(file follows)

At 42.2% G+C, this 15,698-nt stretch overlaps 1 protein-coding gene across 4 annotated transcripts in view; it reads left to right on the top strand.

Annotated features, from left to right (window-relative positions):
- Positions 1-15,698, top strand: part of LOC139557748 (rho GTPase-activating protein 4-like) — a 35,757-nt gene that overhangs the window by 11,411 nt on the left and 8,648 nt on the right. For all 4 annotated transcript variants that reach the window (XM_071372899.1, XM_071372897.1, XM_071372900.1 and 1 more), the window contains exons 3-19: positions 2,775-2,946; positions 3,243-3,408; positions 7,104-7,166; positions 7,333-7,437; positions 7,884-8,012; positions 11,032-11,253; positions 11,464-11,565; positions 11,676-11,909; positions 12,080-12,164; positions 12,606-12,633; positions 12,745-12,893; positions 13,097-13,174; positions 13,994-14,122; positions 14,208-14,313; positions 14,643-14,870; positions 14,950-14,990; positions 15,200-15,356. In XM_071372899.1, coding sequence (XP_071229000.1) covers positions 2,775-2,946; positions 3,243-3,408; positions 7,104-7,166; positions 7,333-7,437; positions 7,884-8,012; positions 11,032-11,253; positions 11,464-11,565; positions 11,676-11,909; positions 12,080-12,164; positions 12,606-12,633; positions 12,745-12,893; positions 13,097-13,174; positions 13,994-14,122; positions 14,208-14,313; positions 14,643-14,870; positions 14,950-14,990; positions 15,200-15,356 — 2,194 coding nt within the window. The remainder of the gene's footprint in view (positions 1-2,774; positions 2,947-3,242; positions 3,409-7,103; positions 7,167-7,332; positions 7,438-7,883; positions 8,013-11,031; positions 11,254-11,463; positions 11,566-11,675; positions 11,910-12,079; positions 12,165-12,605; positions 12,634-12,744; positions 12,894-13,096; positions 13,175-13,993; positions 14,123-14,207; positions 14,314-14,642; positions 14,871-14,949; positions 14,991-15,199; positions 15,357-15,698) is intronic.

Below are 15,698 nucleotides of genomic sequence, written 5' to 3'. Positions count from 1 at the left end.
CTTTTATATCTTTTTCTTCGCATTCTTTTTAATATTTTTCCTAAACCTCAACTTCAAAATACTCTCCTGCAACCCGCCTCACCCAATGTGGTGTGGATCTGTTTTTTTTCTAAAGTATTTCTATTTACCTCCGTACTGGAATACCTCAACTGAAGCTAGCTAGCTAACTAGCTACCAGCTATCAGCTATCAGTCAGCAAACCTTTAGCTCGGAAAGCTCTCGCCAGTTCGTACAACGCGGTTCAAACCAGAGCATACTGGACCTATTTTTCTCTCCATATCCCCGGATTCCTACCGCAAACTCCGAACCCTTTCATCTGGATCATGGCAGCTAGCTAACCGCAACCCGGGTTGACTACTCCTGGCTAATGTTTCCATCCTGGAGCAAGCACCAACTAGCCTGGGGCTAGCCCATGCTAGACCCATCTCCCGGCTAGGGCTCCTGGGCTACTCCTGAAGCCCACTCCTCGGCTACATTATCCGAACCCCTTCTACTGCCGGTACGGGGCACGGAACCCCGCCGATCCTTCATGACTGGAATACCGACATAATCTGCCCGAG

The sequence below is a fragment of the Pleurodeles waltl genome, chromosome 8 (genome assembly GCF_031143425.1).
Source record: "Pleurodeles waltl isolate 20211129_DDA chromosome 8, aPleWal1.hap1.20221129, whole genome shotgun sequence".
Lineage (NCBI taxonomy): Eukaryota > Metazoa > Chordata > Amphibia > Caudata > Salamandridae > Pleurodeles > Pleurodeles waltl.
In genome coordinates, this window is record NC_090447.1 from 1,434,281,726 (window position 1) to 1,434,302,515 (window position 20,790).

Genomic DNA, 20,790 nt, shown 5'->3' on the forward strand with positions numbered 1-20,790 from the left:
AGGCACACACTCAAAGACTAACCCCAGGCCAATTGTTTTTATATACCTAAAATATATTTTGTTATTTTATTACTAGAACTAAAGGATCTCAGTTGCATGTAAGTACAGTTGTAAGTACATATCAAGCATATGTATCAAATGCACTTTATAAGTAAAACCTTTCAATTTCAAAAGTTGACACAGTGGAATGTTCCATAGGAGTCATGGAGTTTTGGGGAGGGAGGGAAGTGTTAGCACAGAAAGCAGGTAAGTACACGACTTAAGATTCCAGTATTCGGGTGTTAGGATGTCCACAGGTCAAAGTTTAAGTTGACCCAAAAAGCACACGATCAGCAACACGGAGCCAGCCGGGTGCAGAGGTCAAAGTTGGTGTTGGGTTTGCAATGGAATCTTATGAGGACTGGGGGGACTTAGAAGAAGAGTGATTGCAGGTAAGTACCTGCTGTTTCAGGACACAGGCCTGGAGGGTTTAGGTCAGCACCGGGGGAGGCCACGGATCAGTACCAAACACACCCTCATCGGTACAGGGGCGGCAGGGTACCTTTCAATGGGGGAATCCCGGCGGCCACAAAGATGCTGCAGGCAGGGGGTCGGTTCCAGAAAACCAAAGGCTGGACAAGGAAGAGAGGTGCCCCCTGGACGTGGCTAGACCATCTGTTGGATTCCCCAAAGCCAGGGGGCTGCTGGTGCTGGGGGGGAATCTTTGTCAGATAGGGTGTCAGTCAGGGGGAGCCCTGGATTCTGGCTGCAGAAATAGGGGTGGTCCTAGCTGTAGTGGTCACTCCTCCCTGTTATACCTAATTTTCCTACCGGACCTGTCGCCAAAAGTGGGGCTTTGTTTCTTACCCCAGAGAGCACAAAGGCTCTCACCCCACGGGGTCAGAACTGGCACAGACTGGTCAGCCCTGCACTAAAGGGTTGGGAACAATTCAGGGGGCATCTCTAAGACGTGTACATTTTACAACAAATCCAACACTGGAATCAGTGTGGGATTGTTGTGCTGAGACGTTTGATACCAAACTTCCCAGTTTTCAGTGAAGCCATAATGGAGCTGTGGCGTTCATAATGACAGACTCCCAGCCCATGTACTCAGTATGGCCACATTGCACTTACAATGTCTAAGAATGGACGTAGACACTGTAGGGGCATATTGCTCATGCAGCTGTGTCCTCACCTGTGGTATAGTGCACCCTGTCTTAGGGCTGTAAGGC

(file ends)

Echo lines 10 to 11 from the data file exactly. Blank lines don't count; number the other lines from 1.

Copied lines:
Genomic DNA, 20,790 nt, shown 5'->3' on the forward strand with positions numbered 1-20,790 from the left:
AGGCACACACTCAAAGACTAACCCCAGGCCAATTGTTTTTATATACCTAAAATATATTTTGTTATTTTATTACTAGAACTAAAGGATCTCAGTTGCATGTAAGTACAGTTGTAAGTACATATCAAGCATATGTATCAAATGCACTTTATAAGTAAAACCTTTCAATTTCAAAAGTTGACACAGTGGAATGTTCCATAGGAGTCATGGAGTTTTGGGGAGGGAGGGAAGTGTTAGCACAGAAAGCAGGTAAGTACACGACTTAAGATTCCAGTATTCGGGTGTTAGGATGTCCACAGGTCAAAGTTTAAGTTGACCCAAAAAGCACACGATCAGCAACACGGAGCCAGCCGGGTGCAGAGGTCAAAGTTGGTGTTGGGTTTGCAATGGAATCTTATGAGGACTGGGGGGACTTAGAAGAAGAGTGATTGCAGGTAAGTACCTGCTGTTTCAGGACACAGGCCTGGAGGGTTTAGGTCAGCACCGGGGGAGGCCACGGATCAGTACCAAACACACCCTCATCGGTACAGGGGCGGCAGGGTACCTTTCAATGGGGGAATCCCGGCGGCCACAAAGATGCTGCAGGCAGGGGGTCGGTTCCAGAAAACCAAAGGCTGGACAAGGAAGAGAGGTGCCCCCTGGACGTGGCTAGACCATCTGTTGGATTCCCCAAAGCCAGGGGGCTGCTGGTGCTGGGGGGGAATCTTTGTCAGATAGGGTGTCAGTCAGGGGGAGCCCTGGATTCTGGCTGCAGAAATAGGGGTGGTCCTAGCTGTAGTGGTCACTCCTCCCTGTTATACCTAATTTTCCTACCGGACCTGTCGCCAAAAGTGGGGCTTTGTTTCTTACCCCAGAGAGCACAAAGGCTCTCACCCCACGGGGTCAGAACTGGCACAGACTGGTCAGCCCTGCACTAAAGGGTTGGGAACAATTCAGGGGGCATCTCTAAGACGTGTACATTTTACAACAAATCCAACACTGGAATCAGTGTGGGATTGTTGTGCTGAGACGTTTGATACCAAACTTCCCAGTTTTCAGTGAAGCCATAATGGAGCTGTGGCGTTCATAATGACAGACTCCCAGCCCATGTACTCAGTATGGCCACATTGCACTTACAATGTCTAAGAATGGACGTAGACACTGTAGGGGCATATTGCTCATGCAGCTGTGTCCTCACCTGTGGTATAGTGCACCCTGTCTTAGGGCTGTAAGGC